Humans are the ultimate apex predator — we eat anything that moves and hardly anything wants to eat us.
Sharks got nothing on us.
So what does it mean in ecological terms when there are six billion+ apex predators roaming the planet?
Massive extinctions of other species for one thing as we munch our way down the food chain. As species decline, ecosystems unravel leading to more declines and maybe some blooms of things like weeds and jellyfish. And eventually (perhaps sooner than later) we run out of food and lose ecosystem services, both of which will contribute greatly to rapid increases in disease and death in humans.
That seems to be the logical and grim ecological prognosis.
However, like a car hurtling towards the edge of the cliff, we’re arguing about what CD to listen too instead of applying the brakes. [Or more likely, each of us is plugged into our own IPOD and oblivious to each other and anything else.]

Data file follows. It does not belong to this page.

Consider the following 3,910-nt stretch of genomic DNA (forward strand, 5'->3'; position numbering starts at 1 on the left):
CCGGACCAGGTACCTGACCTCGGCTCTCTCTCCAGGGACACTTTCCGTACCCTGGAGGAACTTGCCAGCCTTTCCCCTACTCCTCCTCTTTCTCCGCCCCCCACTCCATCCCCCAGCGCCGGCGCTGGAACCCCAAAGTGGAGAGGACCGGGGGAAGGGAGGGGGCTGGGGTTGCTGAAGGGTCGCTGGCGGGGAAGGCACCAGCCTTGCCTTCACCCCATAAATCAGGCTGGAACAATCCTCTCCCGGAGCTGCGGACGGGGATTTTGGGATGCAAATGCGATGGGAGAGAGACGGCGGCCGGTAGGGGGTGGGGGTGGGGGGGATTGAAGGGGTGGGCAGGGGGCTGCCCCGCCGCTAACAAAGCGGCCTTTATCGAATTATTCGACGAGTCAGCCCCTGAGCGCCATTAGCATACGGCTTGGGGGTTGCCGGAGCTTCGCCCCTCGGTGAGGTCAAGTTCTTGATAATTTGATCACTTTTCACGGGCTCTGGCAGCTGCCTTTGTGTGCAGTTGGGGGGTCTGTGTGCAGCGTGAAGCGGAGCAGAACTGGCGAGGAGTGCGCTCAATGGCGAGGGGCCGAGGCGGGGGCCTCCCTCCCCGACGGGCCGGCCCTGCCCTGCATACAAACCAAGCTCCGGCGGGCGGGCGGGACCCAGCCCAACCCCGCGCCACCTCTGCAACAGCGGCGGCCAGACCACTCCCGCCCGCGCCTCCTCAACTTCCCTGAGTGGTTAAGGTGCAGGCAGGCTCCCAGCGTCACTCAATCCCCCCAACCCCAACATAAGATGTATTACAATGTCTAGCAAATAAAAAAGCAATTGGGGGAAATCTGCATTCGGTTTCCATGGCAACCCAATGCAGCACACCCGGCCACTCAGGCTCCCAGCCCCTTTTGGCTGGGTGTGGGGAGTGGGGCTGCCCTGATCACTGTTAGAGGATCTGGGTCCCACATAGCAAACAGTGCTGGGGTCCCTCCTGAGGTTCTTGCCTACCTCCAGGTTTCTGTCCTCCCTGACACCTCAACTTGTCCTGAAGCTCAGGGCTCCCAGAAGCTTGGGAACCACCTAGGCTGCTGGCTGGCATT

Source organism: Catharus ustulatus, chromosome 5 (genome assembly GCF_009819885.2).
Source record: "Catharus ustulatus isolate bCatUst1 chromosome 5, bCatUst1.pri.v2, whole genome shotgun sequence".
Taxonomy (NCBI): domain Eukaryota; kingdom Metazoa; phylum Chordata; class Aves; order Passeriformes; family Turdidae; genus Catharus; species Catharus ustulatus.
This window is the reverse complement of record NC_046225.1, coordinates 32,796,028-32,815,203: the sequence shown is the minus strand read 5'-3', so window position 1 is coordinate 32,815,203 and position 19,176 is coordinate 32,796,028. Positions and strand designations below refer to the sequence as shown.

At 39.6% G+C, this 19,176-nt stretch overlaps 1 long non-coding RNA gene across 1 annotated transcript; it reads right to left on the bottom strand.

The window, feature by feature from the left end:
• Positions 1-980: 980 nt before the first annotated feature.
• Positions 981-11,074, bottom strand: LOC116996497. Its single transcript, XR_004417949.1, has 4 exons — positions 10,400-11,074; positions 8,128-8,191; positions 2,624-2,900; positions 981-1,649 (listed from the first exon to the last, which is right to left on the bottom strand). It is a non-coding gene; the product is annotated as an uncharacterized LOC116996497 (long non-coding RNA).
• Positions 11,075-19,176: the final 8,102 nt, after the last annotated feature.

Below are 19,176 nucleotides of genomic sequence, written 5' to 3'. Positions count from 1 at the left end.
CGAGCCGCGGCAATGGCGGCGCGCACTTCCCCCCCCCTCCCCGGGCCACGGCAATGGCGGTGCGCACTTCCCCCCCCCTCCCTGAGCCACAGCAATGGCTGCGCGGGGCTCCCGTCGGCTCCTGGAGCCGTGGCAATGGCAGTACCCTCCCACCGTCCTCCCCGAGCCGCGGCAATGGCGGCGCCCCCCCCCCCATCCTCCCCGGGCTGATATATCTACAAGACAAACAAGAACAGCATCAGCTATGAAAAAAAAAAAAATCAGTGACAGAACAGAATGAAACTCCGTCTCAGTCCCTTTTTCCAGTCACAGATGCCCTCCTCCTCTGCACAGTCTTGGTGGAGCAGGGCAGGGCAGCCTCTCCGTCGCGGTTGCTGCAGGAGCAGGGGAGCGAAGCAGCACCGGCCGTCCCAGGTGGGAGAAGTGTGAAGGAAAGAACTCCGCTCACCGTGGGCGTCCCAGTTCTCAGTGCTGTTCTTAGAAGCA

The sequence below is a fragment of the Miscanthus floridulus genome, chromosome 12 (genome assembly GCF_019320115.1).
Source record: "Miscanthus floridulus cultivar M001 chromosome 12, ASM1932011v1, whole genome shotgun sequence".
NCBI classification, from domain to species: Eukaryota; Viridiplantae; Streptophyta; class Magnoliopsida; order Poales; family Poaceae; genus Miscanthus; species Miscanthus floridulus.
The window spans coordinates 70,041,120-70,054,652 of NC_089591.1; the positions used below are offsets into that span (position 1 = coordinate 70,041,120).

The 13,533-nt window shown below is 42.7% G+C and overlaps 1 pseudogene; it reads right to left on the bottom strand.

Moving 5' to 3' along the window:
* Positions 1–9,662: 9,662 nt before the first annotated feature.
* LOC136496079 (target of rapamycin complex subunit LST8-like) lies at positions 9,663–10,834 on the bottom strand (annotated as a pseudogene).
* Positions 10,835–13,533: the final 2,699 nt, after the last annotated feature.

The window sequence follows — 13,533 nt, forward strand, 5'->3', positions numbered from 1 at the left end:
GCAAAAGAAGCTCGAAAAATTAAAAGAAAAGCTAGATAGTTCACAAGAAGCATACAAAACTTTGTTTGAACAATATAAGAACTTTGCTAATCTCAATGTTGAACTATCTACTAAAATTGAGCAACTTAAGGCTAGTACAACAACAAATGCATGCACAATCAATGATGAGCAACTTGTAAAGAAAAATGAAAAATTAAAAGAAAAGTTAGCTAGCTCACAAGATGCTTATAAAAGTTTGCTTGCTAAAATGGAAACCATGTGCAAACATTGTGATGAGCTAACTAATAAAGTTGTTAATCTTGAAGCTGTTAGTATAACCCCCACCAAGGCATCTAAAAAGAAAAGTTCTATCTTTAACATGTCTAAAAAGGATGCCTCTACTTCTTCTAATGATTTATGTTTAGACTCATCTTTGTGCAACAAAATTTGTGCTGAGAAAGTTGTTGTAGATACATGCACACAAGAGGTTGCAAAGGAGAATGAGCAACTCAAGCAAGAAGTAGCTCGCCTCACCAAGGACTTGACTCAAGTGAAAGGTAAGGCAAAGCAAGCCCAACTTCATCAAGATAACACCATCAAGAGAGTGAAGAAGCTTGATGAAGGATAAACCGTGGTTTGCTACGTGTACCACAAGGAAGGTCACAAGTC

I admit that writing about environmental issues can be depressing. I’m actually an optimist and believe we will jump on those brakes at the last minute.
One thought on “The Ultimate Apex Predators”
Making the connection between our being the top predator, and our numbering 6.5 billion is a great way to illuminate the impact of human population on the ecosystem.
And you’re right that we’re distracted by far less urgent topics. I seem to spend much of my time now pondering ways to wake more people up to our ecological crisis. Yet it seems eyes glaze over…